Bryant Wright, left, and Clay Smith recently spoke on the transition process that will culminate this Sunday in a sermon preached by both men at Johnson Ferry Baptist Church in Marietta. Screen grab through Baptist Press
MARIETTA — This Sunday, Dec. 15, outgoing senior pastor Bryant Wright will preach the first half of the sermon at Johnson Ferry Baptist Church, which he founded 38 years ago. A brief commissioning service will then take place for Johnson Ferry’s incoming senior pastor, Clay Smith. During Smith’s prayer to close the service, Wright and his wife, Anne, will quietly make their way out of the room.
At that point the “outgoing” and “incoming” labels will drop.
It will be symbolic moment of transition, Wright said recently, as Smith fully becomes the pastor at the church that has become one of Southern Baptists’ largest and most impactful when it comes to missions.
In a recent interview with Maina Mwara for Baptist Press, Bryant and Smith sat down to talk about the transition itself and how they would want it to serve as a model during a time when many Baby Boomer pastors are retiring. Smith spoke about how he began to become friends with his predecessor through a mentoring group hosted by Wright that included pastors from around the country.
Twenty-five years ago, said Wright, the people of Johnson Ferry made missions an integral part of its identity. That has continued to grow as exemplified by its recent record offering to Great Commission causes. The current spirit in the congregation is one of excitement over that missions commitment as well as Smith’s arrival.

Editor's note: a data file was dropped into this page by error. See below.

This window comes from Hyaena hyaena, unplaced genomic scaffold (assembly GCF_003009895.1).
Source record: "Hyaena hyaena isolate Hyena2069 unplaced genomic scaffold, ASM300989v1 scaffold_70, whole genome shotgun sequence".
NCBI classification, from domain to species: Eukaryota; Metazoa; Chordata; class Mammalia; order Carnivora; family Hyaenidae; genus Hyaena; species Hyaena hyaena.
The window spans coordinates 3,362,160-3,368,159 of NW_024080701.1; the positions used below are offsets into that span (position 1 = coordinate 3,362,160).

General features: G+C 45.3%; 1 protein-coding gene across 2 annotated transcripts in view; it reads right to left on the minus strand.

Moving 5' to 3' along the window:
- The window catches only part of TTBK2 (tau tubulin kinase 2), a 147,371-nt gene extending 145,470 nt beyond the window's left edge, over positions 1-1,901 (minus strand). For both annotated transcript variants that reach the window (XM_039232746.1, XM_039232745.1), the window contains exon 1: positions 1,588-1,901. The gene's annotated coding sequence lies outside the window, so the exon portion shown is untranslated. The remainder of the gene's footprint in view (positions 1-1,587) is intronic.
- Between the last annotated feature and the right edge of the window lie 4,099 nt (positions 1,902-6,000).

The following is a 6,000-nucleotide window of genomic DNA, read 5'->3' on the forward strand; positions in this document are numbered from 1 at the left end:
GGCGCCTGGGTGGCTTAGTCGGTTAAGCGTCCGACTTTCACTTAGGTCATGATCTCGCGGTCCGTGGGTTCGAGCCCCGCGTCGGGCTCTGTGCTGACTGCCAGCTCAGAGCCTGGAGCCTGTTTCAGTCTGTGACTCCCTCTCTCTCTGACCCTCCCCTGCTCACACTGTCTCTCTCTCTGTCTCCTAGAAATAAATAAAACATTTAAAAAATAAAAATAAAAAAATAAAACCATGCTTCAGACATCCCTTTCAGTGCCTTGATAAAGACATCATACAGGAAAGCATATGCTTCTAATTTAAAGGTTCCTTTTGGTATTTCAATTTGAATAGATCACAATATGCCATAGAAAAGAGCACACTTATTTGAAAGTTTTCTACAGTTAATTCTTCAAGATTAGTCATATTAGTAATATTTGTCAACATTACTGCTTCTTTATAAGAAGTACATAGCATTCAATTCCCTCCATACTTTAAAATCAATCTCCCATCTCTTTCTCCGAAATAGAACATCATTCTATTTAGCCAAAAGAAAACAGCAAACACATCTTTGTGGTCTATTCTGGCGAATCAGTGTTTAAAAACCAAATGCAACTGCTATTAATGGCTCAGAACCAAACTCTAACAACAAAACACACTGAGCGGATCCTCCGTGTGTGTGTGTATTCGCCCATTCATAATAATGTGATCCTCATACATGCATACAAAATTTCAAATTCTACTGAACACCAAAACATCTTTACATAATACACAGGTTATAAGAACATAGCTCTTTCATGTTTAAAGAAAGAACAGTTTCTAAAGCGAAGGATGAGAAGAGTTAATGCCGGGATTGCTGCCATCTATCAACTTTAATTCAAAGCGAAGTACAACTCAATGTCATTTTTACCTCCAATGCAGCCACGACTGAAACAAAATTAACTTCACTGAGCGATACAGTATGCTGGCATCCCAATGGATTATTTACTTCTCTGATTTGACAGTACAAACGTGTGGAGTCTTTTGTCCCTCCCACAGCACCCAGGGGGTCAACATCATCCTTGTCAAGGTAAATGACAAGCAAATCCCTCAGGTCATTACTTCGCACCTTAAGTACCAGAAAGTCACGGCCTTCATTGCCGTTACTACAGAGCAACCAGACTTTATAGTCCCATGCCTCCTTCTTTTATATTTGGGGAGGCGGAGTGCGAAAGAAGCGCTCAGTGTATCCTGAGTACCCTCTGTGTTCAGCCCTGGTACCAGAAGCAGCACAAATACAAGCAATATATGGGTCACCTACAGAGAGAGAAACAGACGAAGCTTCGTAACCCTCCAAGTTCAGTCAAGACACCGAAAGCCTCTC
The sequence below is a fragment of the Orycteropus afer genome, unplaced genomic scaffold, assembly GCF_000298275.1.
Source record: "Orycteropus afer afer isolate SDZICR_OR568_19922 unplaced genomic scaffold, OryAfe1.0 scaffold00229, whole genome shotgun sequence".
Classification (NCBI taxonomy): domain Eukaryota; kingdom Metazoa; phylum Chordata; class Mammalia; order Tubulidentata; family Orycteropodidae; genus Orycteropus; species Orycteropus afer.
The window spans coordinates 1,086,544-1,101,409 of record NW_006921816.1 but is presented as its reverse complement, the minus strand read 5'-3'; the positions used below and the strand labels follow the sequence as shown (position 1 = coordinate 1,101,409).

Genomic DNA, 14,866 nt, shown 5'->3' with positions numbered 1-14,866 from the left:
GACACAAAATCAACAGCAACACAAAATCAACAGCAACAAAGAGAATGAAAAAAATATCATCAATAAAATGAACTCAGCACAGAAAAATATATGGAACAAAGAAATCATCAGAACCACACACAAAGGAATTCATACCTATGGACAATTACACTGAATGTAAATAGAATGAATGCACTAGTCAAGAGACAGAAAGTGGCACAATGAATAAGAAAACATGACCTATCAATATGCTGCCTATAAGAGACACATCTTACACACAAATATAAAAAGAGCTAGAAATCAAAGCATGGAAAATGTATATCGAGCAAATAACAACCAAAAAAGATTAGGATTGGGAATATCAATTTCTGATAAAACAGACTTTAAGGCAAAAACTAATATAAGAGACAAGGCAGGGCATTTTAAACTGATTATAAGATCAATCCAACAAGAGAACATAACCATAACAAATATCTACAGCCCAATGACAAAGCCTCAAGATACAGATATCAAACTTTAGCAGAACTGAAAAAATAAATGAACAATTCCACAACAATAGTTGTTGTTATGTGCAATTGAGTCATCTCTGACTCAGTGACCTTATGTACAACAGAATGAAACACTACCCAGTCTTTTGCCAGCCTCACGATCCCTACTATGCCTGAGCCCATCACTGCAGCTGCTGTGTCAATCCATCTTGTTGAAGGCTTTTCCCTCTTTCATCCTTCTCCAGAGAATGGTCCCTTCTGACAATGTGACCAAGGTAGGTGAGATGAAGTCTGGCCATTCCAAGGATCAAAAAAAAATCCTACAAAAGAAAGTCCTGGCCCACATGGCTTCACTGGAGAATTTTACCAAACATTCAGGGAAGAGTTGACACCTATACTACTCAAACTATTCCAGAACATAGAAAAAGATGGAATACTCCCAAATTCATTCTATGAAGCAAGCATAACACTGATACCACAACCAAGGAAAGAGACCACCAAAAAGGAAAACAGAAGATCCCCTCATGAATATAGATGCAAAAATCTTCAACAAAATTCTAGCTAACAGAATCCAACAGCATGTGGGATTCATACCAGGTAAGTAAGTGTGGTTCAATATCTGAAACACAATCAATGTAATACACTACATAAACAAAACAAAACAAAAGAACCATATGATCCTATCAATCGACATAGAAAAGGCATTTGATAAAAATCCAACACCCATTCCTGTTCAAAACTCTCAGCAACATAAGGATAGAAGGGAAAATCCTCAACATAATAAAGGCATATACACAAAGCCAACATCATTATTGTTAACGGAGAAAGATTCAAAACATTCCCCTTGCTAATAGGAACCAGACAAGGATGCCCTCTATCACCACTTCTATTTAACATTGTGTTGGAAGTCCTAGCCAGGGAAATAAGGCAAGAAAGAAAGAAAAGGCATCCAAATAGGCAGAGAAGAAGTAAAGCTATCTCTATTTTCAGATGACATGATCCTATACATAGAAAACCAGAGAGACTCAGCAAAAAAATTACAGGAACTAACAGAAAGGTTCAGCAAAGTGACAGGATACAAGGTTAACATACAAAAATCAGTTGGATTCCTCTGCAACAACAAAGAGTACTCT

Bryant said that after this Sunday he and his wife will take a six-month “break” from Johnson Ferry for Smith to fully be seen as the pastor. Wright, however, will by no means stop preaching. “I really want to keep preaching and just have a passion to preach the Word,” he said.
When asked to give some advice on stepping in behind a well-known pastor such as Wright, Smith gave two bits of advice for those in his shoes.
“A lot of churches are going to experience – or are experiencing – what we’re going through,” he said. “Number one [to the] incoming pastor … feel a strong burden to help the exiting pastor finish well. That looks different in different contexts. I think it has a lot to do with honor … with respect … with whatever you can do to help them finish the last leg of the race at their church well and strong.”
The second bit of advice encouraged the incoming pastor to be secure in where God has placed him for service.
“You’re going to inherit a culture … expectations … a number of things. But you’ve got to be you. God didn’t call anyone else; God called you. God wants you to bring your talents and your experiences to that church.
“Bring [yourself] – with your flaws and all – to the table do do what God wants you to do there.”
Scott Barkley serves as editor of The Christian Index.